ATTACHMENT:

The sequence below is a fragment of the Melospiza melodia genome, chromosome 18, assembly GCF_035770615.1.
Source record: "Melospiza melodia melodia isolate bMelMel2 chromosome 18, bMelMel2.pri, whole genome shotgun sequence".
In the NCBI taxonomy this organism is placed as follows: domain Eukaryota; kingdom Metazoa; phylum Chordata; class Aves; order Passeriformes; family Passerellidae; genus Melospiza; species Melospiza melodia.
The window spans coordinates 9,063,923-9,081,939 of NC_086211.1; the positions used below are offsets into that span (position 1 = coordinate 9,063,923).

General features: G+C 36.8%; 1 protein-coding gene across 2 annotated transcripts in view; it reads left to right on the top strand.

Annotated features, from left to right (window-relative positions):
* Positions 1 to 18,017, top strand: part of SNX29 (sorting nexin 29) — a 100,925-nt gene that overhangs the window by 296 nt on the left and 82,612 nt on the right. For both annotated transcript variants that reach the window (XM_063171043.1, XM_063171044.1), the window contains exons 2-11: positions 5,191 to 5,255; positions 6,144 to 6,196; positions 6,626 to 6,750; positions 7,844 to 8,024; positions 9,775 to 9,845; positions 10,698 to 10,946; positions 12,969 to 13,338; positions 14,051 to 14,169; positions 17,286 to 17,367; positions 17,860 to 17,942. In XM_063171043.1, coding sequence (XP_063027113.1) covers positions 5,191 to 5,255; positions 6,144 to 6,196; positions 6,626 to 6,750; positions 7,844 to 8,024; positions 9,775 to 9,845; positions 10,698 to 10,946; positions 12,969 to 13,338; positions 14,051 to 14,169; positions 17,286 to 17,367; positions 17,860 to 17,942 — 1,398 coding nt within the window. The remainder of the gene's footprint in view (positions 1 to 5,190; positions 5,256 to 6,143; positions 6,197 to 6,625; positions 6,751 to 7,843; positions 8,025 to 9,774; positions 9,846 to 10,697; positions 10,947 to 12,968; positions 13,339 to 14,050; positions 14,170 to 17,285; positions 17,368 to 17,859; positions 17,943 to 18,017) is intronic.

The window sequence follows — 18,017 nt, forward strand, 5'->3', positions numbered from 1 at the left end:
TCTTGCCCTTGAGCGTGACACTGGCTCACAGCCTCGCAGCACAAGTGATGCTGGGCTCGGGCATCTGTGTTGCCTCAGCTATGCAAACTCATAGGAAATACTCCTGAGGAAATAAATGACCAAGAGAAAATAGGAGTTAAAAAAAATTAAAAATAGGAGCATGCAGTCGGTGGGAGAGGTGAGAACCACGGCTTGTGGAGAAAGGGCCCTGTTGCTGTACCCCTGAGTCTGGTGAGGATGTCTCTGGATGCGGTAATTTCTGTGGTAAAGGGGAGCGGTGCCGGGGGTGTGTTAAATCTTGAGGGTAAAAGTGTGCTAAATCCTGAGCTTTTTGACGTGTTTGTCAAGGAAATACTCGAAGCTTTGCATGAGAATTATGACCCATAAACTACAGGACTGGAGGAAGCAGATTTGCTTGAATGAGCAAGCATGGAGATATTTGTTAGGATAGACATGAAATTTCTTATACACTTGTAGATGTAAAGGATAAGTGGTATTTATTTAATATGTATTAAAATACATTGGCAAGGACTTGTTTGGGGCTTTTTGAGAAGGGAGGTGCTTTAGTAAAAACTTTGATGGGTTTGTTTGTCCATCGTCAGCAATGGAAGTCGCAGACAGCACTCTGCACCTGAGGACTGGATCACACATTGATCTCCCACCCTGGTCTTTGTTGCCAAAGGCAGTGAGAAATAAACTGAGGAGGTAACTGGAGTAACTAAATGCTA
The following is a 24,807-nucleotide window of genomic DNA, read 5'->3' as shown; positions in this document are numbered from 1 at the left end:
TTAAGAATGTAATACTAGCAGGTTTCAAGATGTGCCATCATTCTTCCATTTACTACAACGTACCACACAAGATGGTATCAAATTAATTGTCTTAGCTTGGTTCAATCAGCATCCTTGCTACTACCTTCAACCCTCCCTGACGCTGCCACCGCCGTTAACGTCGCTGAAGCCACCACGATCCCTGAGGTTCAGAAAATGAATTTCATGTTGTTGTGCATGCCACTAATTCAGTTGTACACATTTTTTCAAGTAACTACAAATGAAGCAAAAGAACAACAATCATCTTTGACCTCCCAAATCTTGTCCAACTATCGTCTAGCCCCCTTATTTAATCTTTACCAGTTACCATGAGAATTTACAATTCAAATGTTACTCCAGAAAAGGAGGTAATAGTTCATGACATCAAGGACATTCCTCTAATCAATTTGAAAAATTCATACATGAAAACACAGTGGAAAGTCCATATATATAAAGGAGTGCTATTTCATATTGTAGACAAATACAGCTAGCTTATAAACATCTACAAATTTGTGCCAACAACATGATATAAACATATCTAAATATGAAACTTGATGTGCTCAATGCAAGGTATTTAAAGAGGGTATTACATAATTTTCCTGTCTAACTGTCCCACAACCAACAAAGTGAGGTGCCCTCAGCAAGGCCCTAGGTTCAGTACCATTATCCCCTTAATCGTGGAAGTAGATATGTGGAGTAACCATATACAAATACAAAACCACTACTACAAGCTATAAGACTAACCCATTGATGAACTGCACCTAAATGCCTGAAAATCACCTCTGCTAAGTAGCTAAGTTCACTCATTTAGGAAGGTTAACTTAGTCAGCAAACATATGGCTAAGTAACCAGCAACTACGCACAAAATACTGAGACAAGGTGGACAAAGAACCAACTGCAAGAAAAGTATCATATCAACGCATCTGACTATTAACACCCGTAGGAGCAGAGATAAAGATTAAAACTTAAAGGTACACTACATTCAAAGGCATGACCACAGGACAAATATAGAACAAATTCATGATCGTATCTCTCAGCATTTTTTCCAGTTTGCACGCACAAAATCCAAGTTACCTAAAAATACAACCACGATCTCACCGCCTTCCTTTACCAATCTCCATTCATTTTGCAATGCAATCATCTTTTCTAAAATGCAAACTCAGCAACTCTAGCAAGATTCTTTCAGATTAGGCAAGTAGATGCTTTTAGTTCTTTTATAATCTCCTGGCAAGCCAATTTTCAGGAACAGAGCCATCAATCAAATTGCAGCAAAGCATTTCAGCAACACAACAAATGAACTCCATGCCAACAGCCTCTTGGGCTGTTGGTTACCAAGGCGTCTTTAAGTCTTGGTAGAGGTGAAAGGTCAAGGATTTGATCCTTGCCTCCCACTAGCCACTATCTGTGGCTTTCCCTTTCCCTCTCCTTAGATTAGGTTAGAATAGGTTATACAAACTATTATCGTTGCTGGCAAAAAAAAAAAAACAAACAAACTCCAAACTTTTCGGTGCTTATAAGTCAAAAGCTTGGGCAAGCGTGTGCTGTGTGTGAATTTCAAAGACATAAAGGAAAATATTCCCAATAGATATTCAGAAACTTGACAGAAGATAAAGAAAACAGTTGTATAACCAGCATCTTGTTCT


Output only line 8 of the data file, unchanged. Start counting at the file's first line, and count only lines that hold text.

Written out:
The window sequence follows — 18,017 nt, forward strand, 5'->3', positions numbered from 1 at the left end: